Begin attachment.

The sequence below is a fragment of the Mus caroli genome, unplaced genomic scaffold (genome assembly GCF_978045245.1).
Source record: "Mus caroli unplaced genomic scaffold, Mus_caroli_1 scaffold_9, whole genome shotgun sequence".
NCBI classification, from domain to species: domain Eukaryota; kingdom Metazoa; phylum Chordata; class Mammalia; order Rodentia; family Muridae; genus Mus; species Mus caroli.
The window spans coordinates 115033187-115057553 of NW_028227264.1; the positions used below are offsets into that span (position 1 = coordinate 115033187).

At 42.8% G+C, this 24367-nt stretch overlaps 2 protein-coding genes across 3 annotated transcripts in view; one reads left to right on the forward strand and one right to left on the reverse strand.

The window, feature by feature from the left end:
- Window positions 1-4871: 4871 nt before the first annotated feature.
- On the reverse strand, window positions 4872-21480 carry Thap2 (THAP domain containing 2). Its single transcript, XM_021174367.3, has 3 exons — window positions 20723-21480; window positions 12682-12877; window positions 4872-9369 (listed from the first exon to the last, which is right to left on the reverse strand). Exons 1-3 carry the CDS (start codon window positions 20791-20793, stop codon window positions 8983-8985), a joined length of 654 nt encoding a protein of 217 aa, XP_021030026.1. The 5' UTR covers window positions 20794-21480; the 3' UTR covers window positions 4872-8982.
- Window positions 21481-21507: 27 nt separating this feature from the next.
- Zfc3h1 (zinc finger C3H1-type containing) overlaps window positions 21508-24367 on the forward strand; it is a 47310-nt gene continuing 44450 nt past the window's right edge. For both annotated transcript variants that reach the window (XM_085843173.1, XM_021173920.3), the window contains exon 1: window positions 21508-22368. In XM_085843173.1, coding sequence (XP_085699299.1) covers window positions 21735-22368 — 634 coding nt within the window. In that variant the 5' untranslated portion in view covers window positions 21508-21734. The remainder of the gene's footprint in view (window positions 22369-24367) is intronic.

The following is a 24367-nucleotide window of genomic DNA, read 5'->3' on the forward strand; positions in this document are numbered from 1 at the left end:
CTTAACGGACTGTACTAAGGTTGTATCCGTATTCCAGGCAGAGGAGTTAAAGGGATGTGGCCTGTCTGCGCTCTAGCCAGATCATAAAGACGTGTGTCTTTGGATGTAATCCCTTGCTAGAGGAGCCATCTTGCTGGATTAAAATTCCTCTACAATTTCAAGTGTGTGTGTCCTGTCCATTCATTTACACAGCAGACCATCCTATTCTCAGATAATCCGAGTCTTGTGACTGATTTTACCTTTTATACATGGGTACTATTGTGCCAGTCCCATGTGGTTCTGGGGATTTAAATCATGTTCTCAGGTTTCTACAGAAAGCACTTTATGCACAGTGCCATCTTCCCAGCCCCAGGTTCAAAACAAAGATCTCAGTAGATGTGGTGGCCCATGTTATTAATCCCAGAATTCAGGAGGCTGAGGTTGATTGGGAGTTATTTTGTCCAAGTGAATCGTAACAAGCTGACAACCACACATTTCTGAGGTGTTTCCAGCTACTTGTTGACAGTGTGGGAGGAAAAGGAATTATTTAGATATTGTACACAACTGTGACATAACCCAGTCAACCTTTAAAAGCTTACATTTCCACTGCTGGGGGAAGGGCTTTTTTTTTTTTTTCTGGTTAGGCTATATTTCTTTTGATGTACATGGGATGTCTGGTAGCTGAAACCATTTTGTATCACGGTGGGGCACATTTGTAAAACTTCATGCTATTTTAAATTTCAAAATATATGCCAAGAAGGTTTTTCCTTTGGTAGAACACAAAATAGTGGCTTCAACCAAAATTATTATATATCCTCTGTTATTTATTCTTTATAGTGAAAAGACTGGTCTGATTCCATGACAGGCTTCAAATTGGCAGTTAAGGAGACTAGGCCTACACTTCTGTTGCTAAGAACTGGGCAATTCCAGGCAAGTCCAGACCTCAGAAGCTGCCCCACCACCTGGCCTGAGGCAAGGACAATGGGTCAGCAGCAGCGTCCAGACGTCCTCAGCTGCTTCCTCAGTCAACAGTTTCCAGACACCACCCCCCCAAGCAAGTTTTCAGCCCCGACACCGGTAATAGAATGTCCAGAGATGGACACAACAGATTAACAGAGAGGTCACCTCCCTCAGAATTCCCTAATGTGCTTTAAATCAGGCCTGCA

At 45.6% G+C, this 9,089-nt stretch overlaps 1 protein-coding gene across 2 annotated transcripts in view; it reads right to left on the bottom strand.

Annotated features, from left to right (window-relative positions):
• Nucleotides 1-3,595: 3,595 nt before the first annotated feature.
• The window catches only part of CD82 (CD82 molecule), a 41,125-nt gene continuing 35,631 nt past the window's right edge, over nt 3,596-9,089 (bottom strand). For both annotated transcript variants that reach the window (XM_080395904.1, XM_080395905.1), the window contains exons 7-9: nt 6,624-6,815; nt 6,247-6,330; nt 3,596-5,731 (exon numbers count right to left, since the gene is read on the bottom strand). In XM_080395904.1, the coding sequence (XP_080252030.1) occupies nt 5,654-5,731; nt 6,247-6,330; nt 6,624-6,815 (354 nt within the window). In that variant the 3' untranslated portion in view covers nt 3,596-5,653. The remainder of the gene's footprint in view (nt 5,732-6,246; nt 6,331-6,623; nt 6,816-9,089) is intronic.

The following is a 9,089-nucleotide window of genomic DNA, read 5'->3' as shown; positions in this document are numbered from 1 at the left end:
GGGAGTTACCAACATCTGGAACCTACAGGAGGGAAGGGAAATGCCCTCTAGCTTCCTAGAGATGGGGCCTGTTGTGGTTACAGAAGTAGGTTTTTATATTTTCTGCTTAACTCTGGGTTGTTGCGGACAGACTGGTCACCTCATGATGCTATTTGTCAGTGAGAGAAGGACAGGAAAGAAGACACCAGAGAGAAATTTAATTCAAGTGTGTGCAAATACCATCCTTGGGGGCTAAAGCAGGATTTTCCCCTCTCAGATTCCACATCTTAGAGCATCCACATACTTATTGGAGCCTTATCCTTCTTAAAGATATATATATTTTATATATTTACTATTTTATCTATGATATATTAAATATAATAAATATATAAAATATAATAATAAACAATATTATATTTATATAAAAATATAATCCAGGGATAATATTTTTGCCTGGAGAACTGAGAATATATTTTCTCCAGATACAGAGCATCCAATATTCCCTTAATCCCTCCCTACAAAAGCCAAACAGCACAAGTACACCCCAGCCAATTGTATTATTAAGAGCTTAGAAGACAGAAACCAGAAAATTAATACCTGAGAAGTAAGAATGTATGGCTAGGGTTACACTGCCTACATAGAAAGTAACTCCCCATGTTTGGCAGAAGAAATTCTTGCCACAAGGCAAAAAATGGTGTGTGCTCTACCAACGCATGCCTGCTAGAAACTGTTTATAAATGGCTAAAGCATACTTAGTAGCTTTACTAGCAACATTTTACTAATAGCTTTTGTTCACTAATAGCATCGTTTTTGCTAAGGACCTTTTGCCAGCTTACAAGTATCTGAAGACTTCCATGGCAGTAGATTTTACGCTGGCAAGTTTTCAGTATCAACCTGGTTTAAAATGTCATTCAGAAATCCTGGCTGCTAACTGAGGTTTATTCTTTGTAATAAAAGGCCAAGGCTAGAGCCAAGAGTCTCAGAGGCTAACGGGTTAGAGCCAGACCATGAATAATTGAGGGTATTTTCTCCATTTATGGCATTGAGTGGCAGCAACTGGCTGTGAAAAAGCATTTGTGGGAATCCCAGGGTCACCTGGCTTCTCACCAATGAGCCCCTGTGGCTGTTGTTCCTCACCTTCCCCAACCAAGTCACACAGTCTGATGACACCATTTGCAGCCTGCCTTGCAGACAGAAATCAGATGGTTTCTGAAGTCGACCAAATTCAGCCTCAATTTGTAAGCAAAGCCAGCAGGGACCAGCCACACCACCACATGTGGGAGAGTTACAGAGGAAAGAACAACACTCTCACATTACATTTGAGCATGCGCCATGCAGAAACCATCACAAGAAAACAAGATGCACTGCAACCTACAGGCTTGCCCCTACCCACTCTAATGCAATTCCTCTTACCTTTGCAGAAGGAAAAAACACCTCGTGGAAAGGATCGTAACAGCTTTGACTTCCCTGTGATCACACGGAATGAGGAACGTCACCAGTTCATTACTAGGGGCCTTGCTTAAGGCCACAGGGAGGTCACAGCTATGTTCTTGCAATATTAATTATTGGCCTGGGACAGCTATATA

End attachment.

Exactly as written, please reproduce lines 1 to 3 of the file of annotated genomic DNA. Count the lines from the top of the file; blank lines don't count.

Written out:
The sequence below is a fragment of the Mus caroli genome, unplaced genomic scaffold (genome assembly GCF_978045245.1).
Source record: "Mus caroli unplaced genomic scaffold, Mus_caroli_1 scaffold_9, whole genome shotgun sequence".
NCBI classification, from domain to species: domain Eukaryota; kingdom Metazoa; phylum Chordata; class Mammalia; order Rodentia; family Muridae; genus Mus; species Mus caroli.